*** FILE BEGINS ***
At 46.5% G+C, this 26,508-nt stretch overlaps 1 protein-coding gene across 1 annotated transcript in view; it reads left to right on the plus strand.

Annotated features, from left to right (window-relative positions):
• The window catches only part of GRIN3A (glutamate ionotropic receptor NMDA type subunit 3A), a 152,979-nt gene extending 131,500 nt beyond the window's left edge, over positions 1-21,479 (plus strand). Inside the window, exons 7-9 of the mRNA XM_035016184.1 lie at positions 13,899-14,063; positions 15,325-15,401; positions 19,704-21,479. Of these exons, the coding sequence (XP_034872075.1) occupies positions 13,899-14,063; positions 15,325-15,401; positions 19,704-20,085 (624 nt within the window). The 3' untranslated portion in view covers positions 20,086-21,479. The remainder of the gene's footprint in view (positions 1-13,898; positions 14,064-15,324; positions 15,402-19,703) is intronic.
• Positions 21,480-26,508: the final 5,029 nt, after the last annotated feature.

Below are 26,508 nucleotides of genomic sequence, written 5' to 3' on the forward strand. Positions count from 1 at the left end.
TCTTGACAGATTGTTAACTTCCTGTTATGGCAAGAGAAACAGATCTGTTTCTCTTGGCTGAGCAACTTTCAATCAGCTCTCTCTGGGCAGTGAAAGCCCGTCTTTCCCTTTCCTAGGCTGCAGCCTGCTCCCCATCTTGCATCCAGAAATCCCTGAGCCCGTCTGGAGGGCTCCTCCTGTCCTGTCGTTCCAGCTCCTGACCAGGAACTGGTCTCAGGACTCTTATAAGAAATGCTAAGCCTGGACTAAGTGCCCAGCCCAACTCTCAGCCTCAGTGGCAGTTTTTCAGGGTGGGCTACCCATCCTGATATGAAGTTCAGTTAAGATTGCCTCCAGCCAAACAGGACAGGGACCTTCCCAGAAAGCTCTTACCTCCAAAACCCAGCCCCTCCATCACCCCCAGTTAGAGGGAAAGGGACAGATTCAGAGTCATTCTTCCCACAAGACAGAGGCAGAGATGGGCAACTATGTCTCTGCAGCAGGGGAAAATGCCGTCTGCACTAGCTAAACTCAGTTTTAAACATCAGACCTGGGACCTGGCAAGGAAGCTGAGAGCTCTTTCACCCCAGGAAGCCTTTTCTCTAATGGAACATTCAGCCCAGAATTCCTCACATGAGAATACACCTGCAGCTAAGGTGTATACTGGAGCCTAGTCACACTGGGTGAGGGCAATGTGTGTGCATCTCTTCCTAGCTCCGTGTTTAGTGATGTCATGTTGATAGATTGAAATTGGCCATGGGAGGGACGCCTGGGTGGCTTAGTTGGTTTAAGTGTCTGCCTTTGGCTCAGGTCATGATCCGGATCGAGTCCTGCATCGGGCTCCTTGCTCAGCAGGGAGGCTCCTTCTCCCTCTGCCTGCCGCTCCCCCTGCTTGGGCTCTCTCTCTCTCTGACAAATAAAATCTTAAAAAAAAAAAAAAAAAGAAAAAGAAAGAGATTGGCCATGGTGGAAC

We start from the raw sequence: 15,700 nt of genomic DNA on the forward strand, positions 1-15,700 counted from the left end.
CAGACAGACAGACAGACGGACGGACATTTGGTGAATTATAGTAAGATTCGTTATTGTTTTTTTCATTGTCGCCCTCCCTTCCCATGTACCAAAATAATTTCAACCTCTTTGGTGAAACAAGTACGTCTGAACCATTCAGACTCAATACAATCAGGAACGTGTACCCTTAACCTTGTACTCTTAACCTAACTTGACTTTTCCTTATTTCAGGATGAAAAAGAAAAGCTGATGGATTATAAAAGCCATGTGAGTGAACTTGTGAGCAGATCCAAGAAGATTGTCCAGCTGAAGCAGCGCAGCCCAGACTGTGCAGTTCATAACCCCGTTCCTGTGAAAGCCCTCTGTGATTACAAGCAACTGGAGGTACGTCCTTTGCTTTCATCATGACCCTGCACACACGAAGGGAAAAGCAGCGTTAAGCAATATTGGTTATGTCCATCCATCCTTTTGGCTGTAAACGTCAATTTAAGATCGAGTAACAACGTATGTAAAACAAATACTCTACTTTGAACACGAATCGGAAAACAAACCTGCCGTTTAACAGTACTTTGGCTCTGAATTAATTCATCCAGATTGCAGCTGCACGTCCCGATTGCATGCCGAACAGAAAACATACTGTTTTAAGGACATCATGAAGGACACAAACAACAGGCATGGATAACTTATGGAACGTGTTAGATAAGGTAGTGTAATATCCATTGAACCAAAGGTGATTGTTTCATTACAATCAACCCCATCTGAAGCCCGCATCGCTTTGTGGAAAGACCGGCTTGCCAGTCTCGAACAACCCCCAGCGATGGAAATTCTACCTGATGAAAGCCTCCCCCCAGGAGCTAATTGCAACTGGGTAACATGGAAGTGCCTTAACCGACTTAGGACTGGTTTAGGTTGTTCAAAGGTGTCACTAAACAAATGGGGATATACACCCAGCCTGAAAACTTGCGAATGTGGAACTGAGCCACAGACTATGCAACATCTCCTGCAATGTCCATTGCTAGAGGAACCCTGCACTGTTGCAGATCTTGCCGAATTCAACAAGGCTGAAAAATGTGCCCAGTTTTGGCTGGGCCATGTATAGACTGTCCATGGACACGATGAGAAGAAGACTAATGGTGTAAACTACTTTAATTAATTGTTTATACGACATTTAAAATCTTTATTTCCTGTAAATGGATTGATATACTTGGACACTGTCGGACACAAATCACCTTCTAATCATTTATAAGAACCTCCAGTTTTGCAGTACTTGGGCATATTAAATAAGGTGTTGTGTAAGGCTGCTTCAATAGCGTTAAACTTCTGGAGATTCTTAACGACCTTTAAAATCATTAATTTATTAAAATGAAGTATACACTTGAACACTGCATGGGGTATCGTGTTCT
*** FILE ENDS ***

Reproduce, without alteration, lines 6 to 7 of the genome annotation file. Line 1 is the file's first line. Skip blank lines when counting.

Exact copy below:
TCTTGACAGATTGTTAACTTCCTGTTATGGCAAGAGAAACAGATCTGTTTCTCTTGGCTGAGCAACTTTCAATCAGCTCTCTCTGGGCAGTGAAAGCCCGTCTTTCCCTTTCCTAGGCTGCAGCCTGCTCCCCATCTTGCATCCAGAAATCCCTGAGCCCGTCTGGAGGGCTCCTCCTGTCCTGTCGTTCCAGCTCCTGACCAGGAACTGGTCTCAGGACTCTTATAAGAAATGCTAAGCCTGGACTAAGTGCCCAGCCCAACTCTCAGCCTCAGTGGCAGTTTTTCAGGGTGGGCTACCCATCCTGATATGAAGTTCAGTTAAGATTGCCTCCAGCCAAACAGGACAGGGACCTTCCCAGAAAGCTCTTACCTCCAAAACCCAGCCCCTCCATCACCCCCAGTTAGAGGGAAAGGGACAGATTCAGAGTCATTCTTCCCACAAGACAGAGGCAGAGATGGGCAACTATGTCTCTGCAGCAGGGGAAAATGCCGTCTGCACTAGCTAAACTCAGTTTTAAACATCAGACCTGGGACCTGGCAAGGAAGCTGAGAGCTCTTTCACCCCAGGAAGCCTTTTCTCTAATGGAACATTCAGCCCAGAATTCCTCACATGAGAATACACCTGCAGCTAAGGTGTATACTGGAGCCTAGTCACACTGGGTGAGGGCAATGTGTGTGCATCTCTTCCTAGCTCCGTGTTTAGTGATGTCATGTTGATAGATTGAAATTGGCCATGGGAGGGACGCCTGGGTGGCTTAGTTGGTTTAAGTGTCTGCCTTTGGCTCAGGTCATGATCCGGATCGAGTCCTGCATCGGGCTCCTTGCTCAGCAGGGAGGCTCCTTCTCCCTCTGCCTGCCGCTCCCCCTGCTTGGGCTCTCTCTCTCTCTGACAAATAAAATCTTAAAAAAAAAAAAAAAAAGAAAAAGAAAGAGATTGGCCATGGTGGAAC

We start from the raw sequence: 15,700 nt of genomic DNA on the forward strand, positions 1-15,700 counted from the left end.